Our collaboration also plans an annual Mass of Hope and Healing. The upcoming 7th Annual Mass of Hope and Healing is October 20, 2018. This Liturgy directly addresses the wounds caused by childhood sexual abuse and is for people who are wounded by abuse in any way – including lay people who are upset with the Church’s failure overall. Church leaders have participated each year. That’s a commitment I am grateful for.

A key feature related to this Mass is a Peace Circle, held separately but before Mass begins, and led by survivors of clergy abuse. The Peace Circle is one type of a restorative justice approach which permits people to express complaints and difficult emotions so they can feel heard and affirmed. For some survivors, it’s an experience of feeling heard in the setting of faith which they have not experienced before. For others, it is a cathartic moment of letting go of the pain from a spiritual wound.  Following the Peace Circle, survivors who choose to participate join other survivors, family members, friends as well as ordained, religious and lay Catholics to begin the Liturgy.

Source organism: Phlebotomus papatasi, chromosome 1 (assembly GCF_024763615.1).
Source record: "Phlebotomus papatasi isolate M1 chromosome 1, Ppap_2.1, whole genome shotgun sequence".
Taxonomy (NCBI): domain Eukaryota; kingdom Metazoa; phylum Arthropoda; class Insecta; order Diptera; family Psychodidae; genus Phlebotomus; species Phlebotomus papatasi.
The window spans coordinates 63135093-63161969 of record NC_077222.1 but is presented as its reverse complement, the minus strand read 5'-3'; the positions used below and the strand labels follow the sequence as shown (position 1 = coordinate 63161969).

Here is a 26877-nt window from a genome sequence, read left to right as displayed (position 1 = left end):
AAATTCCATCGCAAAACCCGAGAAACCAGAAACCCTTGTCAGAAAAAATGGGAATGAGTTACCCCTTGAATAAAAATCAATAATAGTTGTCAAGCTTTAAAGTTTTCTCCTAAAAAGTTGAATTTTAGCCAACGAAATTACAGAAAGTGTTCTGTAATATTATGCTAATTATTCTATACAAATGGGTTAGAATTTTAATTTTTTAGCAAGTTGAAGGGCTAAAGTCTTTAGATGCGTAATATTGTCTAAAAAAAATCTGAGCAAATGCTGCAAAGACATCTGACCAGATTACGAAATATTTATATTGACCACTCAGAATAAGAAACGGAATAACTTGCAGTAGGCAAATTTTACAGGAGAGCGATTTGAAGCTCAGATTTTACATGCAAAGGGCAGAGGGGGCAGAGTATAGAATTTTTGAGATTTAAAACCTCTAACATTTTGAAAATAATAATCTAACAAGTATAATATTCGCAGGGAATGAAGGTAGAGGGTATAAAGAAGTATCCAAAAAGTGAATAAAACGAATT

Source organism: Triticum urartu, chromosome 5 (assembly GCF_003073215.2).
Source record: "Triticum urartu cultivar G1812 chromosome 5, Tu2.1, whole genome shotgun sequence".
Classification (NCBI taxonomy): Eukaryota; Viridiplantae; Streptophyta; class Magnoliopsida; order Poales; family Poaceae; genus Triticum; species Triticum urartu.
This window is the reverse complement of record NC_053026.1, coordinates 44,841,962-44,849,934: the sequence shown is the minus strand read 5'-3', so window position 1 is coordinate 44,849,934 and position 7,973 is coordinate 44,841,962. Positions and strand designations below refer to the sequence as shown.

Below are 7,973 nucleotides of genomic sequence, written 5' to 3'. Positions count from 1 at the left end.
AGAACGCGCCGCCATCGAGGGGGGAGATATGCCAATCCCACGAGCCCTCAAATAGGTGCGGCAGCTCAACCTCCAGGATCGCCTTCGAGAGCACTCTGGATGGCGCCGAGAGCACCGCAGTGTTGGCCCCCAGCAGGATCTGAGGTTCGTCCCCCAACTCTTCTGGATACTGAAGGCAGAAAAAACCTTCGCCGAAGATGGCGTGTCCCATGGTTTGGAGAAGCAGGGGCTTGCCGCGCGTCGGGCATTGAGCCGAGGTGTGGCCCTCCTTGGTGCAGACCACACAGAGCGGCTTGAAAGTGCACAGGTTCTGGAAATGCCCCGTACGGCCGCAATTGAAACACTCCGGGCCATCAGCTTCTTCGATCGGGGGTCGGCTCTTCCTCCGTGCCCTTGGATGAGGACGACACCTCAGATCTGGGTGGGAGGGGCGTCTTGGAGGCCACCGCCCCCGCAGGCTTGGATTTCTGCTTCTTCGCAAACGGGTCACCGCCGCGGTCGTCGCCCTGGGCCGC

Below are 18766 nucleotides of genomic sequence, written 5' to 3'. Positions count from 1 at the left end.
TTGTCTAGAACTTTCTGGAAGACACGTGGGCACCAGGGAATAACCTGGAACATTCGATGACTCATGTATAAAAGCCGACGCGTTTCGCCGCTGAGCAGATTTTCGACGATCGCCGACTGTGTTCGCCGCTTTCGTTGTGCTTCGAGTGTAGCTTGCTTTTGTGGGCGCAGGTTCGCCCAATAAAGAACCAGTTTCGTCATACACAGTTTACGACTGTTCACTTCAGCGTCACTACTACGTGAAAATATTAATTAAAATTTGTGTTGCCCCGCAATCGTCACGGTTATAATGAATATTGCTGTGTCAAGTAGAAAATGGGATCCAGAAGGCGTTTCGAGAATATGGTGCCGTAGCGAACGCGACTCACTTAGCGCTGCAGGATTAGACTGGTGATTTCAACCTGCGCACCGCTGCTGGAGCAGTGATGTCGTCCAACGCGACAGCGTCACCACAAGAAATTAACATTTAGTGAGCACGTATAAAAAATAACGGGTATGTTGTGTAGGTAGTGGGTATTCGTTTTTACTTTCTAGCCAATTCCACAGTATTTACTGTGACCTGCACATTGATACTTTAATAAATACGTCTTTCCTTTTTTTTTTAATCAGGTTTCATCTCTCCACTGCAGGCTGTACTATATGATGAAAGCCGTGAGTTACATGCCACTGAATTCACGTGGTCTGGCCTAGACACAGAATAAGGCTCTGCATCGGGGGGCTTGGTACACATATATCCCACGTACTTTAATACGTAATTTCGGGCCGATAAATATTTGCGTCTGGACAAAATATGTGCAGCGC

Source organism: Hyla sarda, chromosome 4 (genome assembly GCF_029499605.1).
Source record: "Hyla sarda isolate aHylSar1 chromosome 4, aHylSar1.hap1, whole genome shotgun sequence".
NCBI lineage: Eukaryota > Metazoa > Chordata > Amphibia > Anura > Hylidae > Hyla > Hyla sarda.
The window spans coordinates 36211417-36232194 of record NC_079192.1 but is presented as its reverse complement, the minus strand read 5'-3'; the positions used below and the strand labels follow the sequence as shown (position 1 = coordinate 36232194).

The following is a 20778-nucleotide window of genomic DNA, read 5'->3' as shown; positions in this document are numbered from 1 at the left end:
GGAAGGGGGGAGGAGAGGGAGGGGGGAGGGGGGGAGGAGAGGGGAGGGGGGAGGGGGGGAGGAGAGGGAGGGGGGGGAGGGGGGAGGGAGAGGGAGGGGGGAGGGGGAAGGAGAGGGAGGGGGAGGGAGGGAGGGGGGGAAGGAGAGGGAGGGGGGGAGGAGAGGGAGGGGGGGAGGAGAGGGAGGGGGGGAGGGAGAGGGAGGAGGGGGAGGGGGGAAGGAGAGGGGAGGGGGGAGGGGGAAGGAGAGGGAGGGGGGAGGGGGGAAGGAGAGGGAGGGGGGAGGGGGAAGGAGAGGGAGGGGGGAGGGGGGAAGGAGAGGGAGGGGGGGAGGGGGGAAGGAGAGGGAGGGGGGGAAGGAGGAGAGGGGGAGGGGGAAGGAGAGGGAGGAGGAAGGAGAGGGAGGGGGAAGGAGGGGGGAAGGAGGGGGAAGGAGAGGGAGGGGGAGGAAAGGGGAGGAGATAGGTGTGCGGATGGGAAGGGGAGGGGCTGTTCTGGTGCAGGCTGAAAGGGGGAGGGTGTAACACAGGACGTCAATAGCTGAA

Collaboration can take place close to home, also. People don’t have to wait for large-scale outreach events. My parish, St. Mary of the Woods (Chicago, Illinois) directly reaches out to all the Catholic people and celebrates an  Annual Child Safeguarding Mass. Our 7th Annual Child Safeguarding Mass was held during National Prevent Child Abuse Month,  on April 7, 2018. I am grateful Cardinal Cupich presided at this Mass, after which all parishioners were invited to plant Pinwheels for Child Abuse Prevention on the grounds of the church and school. I appreciate the Cardinal’s support of this local parish outreach effort. This annual event has become a source of enthusiasm and pride for our parish.